A few weeks ago, I interviewed a ghost. What actually happened was I called my old friend, the novelist Ace Atkins, whom I hasten to point out is very much alive and doing well, thank you.
In fact, Atkins, the author of 11 novels including last year's "The Ranger," a new and excellent series starring Quinn Colson, an ex-Army Ranger turned sheriff of a small Mississippi County, might be described as doing exceedingly well.
In addition to the Colson projects, his earlier Nick Travers series and four tremendous historical crime novels, Atkins was chosen last year by the estate of the late, great Robert B. Parker to carry on that writer's magnificent and legacy-carving catalog of Spenser novels.
Parker passed two years ago and his final Spenser novel, "Sixkill," came out in May 2011.
The first Spenser adventure to be penned by Atkins is called "Lullaby," and it's due May 1 from Putnam. In an intriguing bit of publishing strategy, Atkins' second Colson book, "The Lost Ones," will also come out from Putnam that month.
While guest hosting for Lee Elci on his morning drive radio show for WXLM, I called Atkins and we spoke at length about what it's like to be the new voice of Spenser, and that's what I meant when I said was talking to a ghost. Not a ghost writer - that's completely different - but as the dude trusted with metaphorically channeling the spirit of Parker, as it were, from beyond the grave.
While millions of Spenser fans are delighted the series will continue, there's no shortage of readers who are nervous as to whether Atkins - or anyone, for that matter - can do justice to Parker's skill.
Maybe it's just because I know Ace, and loved his work before I met him and learned what a fine person he is, but I think he's a terrific choice.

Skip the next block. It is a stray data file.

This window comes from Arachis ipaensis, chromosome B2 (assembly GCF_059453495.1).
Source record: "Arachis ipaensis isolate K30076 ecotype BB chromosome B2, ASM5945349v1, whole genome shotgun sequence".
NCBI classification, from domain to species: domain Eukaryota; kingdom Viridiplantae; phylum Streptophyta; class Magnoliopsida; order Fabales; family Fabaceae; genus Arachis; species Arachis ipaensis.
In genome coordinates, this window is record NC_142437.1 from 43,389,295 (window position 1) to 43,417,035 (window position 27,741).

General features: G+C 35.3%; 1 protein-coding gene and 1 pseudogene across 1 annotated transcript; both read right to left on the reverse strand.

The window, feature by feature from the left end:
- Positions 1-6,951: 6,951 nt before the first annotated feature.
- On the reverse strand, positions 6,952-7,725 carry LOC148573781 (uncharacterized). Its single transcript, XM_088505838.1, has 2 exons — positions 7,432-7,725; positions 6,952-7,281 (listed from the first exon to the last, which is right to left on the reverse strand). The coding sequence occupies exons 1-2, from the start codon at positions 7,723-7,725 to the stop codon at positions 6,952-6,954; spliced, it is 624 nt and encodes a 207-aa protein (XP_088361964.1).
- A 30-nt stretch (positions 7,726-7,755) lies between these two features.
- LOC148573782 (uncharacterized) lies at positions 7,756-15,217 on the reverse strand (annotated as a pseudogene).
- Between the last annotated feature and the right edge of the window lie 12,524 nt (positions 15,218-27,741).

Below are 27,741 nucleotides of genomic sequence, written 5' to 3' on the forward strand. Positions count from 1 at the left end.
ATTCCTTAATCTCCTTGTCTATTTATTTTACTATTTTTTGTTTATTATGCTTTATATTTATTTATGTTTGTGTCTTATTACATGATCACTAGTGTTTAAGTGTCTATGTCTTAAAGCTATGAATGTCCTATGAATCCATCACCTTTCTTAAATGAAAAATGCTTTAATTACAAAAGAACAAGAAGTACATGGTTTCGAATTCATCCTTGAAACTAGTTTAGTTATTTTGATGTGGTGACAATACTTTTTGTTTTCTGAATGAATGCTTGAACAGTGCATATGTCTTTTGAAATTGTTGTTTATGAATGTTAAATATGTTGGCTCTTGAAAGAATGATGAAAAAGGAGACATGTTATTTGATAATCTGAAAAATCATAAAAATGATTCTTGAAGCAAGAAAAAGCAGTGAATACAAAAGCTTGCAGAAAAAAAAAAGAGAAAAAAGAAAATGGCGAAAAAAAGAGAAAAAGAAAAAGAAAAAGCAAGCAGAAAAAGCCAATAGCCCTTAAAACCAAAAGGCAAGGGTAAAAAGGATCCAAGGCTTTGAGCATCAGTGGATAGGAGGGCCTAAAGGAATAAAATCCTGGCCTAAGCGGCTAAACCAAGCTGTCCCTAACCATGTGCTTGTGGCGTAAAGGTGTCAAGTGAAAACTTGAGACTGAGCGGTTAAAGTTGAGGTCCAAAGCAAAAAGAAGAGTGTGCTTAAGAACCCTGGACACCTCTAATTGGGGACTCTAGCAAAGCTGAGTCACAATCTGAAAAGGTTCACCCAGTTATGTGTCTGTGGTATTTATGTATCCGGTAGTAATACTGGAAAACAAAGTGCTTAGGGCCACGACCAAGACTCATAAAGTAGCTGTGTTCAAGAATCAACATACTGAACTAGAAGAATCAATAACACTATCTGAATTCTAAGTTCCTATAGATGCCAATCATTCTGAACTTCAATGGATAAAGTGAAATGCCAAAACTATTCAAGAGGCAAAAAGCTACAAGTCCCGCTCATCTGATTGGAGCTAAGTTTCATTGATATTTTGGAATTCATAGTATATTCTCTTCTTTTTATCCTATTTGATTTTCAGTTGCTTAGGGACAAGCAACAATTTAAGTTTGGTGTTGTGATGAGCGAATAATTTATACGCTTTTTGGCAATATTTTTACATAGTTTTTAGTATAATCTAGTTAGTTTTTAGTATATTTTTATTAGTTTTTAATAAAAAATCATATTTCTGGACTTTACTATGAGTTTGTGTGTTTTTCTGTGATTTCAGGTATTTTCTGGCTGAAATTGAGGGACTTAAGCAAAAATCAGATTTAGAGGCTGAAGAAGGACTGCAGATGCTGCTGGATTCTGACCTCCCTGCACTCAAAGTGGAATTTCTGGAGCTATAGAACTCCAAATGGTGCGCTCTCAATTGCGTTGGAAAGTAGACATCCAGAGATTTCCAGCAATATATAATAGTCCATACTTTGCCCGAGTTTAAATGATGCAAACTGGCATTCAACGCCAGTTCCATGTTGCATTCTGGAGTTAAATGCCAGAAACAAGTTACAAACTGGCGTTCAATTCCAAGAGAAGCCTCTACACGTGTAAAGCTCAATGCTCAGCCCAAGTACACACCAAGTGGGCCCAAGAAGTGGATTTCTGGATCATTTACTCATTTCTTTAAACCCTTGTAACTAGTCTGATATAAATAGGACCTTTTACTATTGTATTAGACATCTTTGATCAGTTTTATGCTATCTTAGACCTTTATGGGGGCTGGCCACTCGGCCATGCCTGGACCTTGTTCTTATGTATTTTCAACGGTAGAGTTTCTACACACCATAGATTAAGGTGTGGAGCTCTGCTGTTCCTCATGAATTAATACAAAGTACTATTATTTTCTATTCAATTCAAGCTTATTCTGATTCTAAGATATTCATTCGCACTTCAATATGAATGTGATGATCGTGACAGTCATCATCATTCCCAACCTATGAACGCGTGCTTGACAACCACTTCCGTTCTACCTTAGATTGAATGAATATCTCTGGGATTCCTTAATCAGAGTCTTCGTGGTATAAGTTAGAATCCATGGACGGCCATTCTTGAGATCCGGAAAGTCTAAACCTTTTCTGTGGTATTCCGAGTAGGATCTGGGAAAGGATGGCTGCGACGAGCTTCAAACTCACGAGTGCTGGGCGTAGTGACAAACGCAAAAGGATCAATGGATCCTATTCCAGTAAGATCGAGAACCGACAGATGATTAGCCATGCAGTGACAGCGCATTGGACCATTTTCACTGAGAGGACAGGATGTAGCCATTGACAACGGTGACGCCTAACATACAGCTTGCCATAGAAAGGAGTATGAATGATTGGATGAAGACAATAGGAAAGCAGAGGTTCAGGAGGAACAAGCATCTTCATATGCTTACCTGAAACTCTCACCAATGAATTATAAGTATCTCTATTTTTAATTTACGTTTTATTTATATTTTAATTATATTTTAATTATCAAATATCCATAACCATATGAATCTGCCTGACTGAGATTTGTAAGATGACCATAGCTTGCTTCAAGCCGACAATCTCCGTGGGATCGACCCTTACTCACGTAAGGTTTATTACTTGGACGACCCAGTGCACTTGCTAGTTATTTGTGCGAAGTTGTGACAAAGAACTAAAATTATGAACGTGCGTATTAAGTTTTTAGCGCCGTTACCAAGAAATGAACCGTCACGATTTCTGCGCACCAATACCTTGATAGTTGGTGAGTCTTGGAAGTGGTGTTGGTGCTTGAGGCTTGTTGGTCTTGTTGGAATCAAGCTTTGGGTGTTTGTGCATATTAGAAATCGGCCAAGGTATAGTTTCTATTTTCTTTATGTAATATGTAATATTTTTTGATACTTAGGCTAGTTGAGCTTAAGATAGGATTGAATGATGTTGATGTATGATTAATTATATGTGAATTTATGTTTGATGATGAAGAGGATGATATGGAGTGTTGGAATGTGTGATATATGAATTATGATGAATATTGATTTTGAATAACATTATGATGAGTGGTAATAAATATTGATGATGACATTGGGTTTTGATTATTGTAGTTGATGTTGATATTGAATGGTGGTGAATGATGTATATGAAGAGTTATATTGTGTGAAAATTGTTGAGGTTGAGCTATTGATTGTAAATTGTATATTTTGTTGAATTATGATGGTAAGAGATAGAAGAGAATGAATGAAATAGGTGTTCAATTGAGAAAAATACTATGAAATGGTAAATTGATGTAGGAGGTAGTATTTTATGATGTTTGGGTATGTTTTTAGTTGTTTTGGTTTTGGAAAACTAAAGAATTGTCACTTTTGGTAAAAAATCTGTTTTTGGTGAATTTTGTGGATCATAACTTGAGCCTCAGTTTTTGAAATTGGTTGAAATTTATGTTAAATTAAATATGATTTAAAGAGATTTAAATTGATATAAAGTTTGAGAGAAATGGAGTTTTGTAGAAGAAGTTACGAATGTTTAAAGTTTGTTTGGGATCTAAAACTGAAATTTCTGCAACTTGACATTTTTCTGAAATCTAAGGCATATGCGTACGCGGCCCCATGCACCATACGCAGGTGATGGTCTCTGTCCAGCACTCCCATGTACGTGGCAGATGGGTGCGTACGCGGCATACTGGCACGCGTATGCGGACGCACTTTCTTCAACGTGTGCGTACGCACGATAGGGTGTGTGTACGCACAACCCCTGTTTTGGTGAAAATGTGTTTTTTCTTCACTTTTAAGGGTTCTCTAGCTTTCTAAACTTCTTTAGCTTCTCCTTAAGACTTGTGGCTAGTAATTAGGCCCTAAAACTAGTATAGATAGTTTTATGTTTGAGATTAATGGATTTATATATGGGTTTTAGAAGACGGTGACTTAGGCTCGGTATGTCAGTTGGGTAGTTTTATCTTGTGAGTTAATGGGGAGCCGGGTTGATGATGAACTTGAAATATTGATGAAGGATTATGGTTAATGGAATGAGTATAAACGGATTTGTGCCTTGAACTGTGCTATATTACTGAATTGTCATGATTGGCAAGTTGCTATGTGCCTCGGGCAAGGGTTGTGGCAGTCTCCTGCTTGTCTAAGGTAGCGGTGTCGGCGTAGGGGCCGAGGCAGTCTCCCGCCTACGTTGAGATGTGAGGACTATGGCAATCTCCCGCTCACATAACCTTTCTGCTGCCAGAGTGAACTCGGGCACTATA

Part of it is simply that he's such a fan and student of Parker. In conversation, his thoughtful awareness of and tangible excitement over the magical opportunity he's been given was fun to hear.
To that extent, Ace is a bit like T. Scot Halpin. Fans of The Who might remember the story of Halpin, who was a 19-year-old fan when the band played San Francisco's Cow Palace in 1973. Drummer Keith Moon, waxed on downers and brandy, passed out twice and was carried offstage, causing Pete Townshend to ask over the microphone if there were any "good drummers" in the crowd.
Halpin got up onstage and finished the set with the band in dazzling fashion.
Of course, the bestselling Atkins is hardly an unknown teenager, but the idea of any writer getting the chance to hop behind the literary drum kit of Spenser is the chance of a lifetime. He credits Parker's widow, Joan, and the family for making him feel welcome and worthy.
He also said the biggest challenge was in assimilating the rhythm and prose style of Parker's work. "He could say in one sentence what it would take every other writer pages to do - just perfect - and that's just not easy to pull off. To read his prose is like listening to music," Atkins said.
There's also the issue of geography. Atkins is from Alabama and lives in Mississippi - and Spenser is inextricably tied to Boston. No problem, Ace said. The son of an itinerant pro football coach who crisscrossed the country with his family, Ace is also a dedicated traveler. His on-site research for books set in Chicago, California, Memphis and New Orleans, to name a few, bleed cultural and regional authenticity with every page.
Finally, I asked Atkins how he was selected by the Parker estate and, with the sort of deadpan wit you'd expect of Spenser or Hawk, he explained, "Basically, they assembled all of the younger generation of crime writers in a one room - and the one who was able to claw his way out, got the job. It was me."